The opportunities for using virtual and augmented reality in the arts are immense, but realising them is no trivial matter, says Rebecca Gregory-Clarke.
Like many other technologies, the use of virtual and augmented reality (VR/AR) has accelerated in a big way over the last few years, and the arts and cultural sector has been at the forefront of this exciting, experimental stage.
What if you could livestream a dance performance into every train station in Europe at the same time?
Although VR has actually been around for some time, recent advances in display and production technology have meant that it is no longer confined to academic laboratories. More creators than ever are now able to get their hands on the tools needed to make this content, democratising the technology in a way not seen before.
For the arts sector, the potential is enormous, not least because it is home to some of the best creative skills, assets and venues that lie at the core of many would-be experiences. For some, VR represents an entirely new medium in its own right that allows stories to be told in fundamentally new ways. For others, VR represents an opportunity to further expand the reach of performances or exhibitions to brand new audiences.
However, while the opportunities are immense, they are not trivial to realise.
In March this year, Digital Catapult and Arts Council England held the inaugural showcase event for CreativeXR, a seed-funding and support programme designed to help boost the immersive content-making ecosystem in the UK.
The programme culminated in a day-long marketplace to connect the 20 teams and their prototypes with a host of potential commissioners, financiers, exhibitors and distributors. The creativity and enthusiasm of the teams and all those attending was palpable, and the day turned out to be a brilliant showcase of UK talent of which we were very proud.
Nonetheless, the difficulties in putting together an event of this nature, which aimed to bring together all the vital constituent parts of a fragmented ecosystem, really served to highlight how much work is still needed to pull these elements together and allow the sector to thrive.
Distribution opportunities for VR are a challenge throughout the emerging immersive sector, as the in-home uptake of devices has been slower than some of the early predictions. But this represents an opportunity for cultural organisations with a physical presence and significant footfall to play a key role in reaching the masses, allowing the public to have their first taste of VR or AR in a curated, controlled setting, and reaching people in a place where they already want to be. This opportunity also plays well into the increasing appetite for ‘location-based’ immersive experiences such as Secret Cinema or escape rooms.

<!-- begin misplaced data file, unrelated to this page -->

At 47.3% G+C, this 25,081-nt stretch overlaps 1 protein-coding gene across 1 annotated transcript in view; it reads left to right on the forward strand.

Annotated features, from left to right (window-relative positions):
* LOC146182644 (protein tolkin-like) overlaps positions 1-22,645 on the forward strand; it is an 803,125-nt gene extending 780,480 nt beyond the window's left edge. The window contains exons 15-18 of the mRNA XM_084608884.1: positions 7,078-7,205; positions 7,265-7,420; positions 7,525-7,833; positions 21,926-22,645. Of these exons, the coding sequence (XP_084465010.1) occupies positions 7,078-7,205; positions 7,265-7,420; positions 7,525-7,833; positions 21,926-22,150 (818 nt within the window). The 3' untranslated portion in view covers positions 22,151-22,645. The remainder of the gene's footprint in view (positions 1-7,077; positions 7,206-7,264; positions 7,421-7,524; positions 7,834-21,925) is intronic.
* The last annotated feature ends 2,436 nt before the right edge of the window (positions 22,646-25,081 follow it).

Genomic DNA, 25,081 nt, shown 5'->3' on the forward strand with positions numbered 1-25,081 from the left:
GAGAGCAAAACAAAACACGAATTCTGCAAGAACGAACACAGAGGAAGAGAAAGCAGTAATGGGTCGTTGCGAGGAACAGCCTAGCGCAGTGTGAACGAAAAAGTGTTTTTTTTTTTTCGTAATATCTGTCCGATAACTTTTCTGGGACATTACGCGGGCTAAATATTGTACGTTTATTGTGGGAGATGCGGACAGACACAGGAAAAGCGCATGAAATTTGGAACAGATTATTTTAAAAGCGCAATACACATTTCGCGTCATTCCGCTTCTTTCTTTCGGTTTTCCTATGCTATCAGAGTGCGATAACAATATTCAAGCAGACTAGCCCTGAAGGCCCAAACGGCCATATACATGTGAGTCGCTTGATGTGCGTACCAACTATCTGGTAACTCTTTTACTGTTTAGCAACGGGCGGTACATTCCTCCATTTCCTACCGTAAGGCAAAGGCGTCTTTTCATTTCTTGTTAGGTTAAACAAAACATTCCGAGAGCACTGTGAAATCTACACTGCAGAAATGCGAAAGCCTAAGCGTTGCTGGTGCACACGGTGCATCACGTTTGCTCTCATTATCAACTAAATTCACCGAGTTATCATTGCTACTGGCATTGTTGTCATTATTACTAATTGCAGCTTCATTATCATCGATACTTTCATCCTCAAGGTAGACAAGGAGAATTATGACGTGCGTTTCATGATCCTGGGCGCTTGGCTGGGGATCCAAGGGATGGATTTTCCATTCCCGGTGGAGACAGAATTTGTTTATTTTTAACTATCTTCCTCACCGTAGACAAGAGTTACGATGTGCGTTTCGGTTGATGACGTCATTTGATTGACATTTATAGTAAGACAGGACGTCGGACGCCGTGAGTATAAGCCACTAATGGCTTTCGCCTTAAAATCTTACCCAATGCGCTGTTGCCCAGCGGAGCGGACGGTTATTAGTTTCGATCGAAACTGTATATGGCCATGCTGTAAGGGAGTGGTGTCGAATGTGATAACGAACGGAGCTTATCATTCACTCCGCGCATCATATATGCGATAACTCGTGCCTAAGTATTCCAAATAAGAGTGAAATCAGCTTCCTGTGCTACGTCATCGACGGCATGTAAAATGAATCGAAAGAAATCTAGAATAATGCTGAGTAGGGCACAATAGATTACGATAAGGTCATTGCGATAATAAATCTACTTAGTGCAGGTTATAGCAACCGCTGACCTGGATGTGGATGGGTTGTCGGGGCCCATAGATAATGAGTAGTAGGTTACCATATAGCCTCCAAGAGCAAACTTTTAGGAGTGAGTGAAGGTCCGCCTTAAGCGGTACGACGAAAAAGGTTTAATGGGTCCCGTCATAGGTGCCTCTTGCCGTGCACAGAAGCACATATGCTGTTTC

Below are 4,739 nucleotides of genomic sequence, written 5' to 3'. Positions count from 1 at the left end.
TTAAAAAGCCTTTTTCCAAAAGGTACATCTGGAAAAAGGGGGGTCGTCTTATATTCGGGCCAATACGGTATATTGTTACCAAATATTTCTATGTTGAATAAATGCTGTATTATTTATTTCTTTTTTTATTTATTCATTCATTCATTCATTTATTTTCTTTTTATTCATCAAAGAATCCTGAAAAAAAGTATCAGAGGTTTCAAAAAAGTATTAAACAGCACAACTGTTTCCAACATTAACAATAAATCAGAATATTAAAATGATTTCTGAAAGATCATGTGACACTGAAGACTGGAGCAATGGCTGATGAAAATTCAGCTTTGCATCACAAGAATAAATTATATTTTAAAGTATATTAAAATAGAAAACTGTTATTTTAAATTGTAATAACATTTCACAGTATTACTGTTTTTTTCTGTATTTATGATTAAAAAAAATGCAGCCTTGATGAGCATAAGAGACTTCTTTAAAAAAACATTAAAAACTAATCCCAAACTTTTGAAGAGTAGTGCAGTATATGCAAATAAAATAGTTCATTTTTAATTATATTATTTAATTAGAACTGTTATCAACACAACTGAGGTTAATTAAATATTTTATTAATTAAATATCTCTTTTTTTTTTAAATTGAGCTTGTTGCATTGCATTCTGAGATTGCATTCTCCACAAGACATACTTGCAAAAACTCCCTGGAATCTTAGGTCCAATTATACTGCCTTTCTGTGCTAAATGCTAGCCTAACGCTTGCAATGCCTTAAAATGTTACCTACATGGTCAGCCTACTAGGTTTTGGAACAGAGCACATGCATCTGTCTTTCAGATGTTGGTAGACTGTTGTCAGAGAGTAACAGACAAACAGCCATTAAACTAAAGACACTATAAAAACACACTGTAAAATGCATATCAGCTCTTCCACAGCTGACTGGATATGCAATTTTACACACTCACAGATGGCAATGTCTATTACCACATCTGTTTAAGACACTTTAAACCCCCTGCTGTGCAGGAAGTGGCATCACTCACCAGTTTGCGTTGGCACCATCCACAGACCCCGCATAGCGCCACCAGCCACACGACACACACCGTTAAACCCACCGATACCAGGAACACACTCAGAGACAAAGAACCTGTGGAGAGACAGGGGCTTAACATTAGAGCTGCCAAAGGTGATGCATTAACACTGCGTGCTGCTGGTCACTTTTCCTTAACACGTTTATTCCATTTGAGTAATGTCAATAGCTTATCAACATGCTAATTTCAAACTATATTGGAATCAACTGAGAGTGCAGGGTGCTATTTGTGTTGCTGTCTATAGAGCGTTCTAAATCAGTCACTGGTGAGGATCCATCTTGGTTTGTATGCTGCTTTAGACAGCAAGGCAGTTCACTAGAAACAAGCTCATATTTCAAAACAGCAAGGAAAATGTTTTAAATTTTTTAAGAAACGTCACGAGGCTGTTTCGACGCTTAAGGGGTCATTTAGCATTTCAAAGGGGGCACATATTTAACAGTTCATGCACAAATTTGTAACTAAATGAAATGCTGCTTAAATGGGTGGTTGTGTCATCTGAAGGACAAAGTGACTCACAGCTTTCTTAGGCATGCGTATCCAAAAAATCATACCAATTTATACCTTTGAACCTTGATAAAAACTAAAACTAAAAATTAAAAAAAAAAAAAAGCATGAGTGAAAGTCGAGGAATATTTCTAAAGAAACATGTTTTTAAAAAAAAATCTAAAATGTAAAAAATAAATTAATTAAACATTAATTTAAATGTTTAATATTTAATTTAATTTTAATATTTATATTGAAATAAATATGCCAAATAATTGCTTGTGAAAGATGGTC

The constantly changing state of the technology is also a challenge for the artists and technologists and for the organisations that wish to work with them. But it’s important to take a long-term view of this and not get too hung up on the devices we see today. None of the headsets on the market right now will be what we buy or use in ten years’ time, but they are a crucial stepping stone to getting there. The techniques and tools we are developing now will be directly applicable to those we will use to consume media in the future, whatever they may look like.
VR and AR are often lumped in together as ‘immersive technologies’ and indeed they have a lot in common, as they both sit along a spectrum of merging real and virtual elements together. However, there are important differences that make them more or less suitable for certain types of content:
- VR, in which almost everything in your environment is virtual, is a more closed, focused experience, best suited to content that fully immerses you and cuts out most of the real world.
- AR merges the real and the virtual, and rather than being a dedicated, occasional experience, may well be an ‘always on’ experience best suited to content that merges seamlessly with our everyday lives, augmenting the world around us and allowing us to multi-task in new ways.
Put another way, if VR can help bring a museum experience into your home, could AR take the museum out into the world?
VR and AR will force us to look at new ways of defining cultural and social experiences, and the arts sector is in an important position to help push these boundaries. What if your whole world was a blank canvas to build upon? What would happen if somebody could add virtual street art to the outside of the Houses of Parliament? What if you could livestream a dance performance into every train station in Europe at the same time? What would it take to pull this off and what would the ethical implications be?
We have yet to fully realise these opportunities, but the earlier that arts organisations and individuals get involved, the greater opportunity they have to influence the direction of travel of both the content and the technology itself. It’s a challenge, but it’s an exciting one.
Rebecca Gregory-Clarke is Head of Technology – Immersive at Digital Catapult.